SPRINGFIELD, Mo. — Trying to afford college during a global pandemic? That’s no problem for Springfield Public School’s 2021 graduating class as they received more than $25 million in scholarships
Two Central graduates say it’s nice to be rewarded after an unusual end to high school.
“I did my best. It was hard but I pulled through somehow,” Max Depperschmidt who graduated from Central High School in 2021 said.
In his four years at Central, Depperschmidt worked on bettering himself.
But the pandemic got in the way.
“It was really hard to motivate myself to actually complete assignments for school just because my mental health was in a pretty poor place,” Depperschmidt said.
Depperschmidt says virtual learning only made things worse.
“Most people I know of were in the same boat as I was,” Depperschmidt said.
His classmate Kylie Mostyn says for a short timeframe, school didn’t feel like a learning opportunity.
“At the beginning of the week, we would get all of our assignments, I would check them off a checklist,” Mostyn said. “I don’t necessarily know if I learned a whole lot. I had some awesome teachers but it was just no one knew what was going on.”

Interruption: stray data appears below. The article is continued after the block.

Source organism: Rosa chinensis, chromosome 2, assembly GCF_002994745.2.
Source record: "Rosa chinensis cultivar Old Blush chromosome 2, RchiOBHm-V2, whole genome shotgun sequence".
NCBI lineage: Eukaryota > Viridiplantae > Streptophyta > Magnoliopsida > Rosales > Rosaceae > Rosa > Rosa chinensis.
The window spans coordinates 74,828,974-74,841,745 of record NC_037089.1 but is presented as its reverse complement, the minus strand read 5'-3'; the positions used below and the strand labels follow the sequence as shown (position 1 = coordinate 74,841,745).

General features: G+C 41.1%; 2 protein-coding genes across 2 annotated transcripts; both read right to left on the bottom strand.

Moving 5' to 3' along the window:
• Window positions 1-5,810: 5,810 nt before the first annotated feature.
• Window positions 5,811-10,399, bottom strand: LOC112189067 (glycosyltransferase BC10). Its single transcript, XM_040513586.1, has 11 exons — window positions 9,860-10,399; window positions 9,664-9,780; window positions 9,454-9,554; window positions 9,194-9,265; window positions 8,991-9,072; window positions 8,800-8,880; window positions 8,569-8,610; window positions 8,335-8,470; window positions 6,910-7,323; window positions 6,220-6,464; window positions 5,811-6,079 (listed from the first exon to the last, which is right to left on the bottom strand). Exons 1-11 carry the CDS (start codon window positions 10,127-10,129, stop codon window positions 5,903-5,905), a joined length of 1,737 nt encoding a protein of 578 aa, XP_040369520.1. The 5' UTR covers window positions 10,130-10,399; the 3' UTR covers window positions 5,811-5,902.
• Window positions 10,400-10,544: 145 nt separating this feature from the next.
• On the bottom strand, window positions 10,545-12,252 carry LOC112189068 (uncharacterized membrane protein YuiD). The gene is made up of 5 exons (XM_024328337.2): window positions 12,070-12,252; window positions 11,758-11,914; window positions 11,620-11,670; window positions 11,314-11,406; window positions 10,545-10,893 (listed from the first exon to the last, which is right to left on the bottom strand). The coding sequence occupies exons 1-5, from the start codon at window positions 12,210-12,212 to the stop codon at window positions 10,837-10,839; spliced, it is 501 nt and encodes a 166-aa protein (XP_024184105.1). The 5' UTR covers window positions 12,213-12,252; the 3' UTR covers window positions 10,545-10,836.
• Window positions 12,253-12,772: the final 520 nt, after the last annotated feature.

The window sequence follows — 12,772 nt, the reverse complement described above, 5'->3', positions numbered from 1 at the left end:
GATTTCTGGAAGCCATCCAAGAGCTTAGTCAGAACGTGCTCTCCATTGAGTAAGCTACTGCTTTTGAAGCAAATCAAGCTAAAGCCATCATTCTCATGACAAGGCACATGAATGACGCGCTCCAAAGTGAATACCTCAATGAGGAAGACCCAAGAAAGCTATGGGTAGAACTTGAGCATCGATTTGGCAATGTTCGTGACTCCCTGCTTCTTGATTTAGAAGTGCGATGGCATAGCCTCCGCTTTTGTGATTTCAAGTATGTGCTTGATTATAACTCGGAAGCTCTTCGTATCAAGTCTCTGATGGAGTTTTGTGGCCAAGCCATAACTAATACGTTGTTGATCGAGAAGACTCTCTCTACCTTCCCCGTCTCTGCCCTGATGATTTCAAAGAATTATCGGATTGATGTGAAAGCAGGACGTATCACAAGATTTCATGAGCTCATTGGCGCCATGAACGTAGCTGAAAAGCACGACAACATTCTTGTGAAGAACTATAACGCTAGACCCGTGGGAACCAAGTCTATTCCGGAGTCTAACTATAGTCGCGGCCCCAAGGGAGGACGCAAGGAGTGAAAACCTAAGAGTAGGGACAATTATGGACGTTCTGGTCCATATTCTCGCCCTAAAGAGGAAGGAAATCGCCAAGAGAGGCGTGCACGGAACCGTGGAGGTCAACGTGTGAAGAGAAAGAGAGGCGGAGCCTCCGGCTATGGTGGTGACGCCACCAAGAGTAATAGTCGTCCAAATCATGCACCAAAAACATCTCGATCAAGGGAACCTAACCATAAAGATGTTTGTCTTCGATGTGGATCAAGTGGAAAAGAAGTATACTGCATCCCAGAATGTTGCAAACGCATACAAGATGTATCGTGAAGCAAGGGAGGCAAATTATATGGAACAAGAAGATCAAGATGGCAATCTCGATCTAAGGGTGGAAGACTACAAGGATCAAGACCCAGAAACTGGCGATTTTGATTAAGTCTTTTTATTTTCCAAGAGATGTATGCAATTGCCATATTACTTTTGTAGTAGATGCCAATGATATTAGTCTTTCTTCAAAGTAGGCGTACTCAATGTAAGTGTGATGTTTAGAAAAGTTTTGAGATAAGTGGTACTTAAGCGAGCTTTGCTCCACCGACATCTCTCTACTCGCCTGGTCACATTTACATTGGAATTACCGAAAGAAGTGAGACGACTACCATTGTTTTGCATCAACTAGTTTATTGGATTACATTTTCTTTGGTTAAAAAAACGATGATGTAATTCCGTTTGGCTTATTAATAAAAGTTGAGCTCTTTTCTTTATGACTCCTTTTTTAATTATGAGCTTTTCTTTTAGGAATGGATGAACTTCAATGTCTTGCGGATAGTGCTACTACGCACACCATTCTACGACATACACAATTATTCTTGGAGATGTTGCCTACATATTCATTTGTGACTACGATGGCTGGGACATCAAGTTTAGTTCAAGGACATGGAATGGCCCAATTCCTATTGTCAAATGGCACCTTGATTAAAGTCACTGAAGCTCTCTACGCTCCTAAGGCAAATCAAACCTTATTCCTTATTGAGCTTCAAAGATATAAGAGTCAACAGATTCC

Growing up in a family of teachers encouraged her to stay motivated.
“I’m really grateful for that because I know a lot of other environments weren’t as conducive to learning,” Mostyn said. “I was really blessed with a nice quiet environment to be able to study in and to be able to do my homework and just get ‘er done.”
Depperschmidt made self-care a priority… He found a school-life balance.
“I enjoyed some of my hobbies outside of the assignments and it kind of helped,” Depperschmidt said.
Both student’s efforts paid off, Depperschmidt received scholarship offers from seven different schools.
His out-of-state tuition will be paid for when he studies at the University of Kansas.
“Just makes life a whole lot easier and allows me to fulfill the opportunities that I would like to in life,” Depperschmidt said.
Mostyn received around 11 scholarships, including three from the Community Foundation of the Ozarks and two from SPS.
She’ll attend the University of South Carolina.
“It’ll just make it more about learning than paying for education,” Mostyn said.
SPS made $830,000 more in scholarships this year than in 2020.
Mostyn wants to study pediatrics, and Depperschmidt hopes to become a chemical engineer.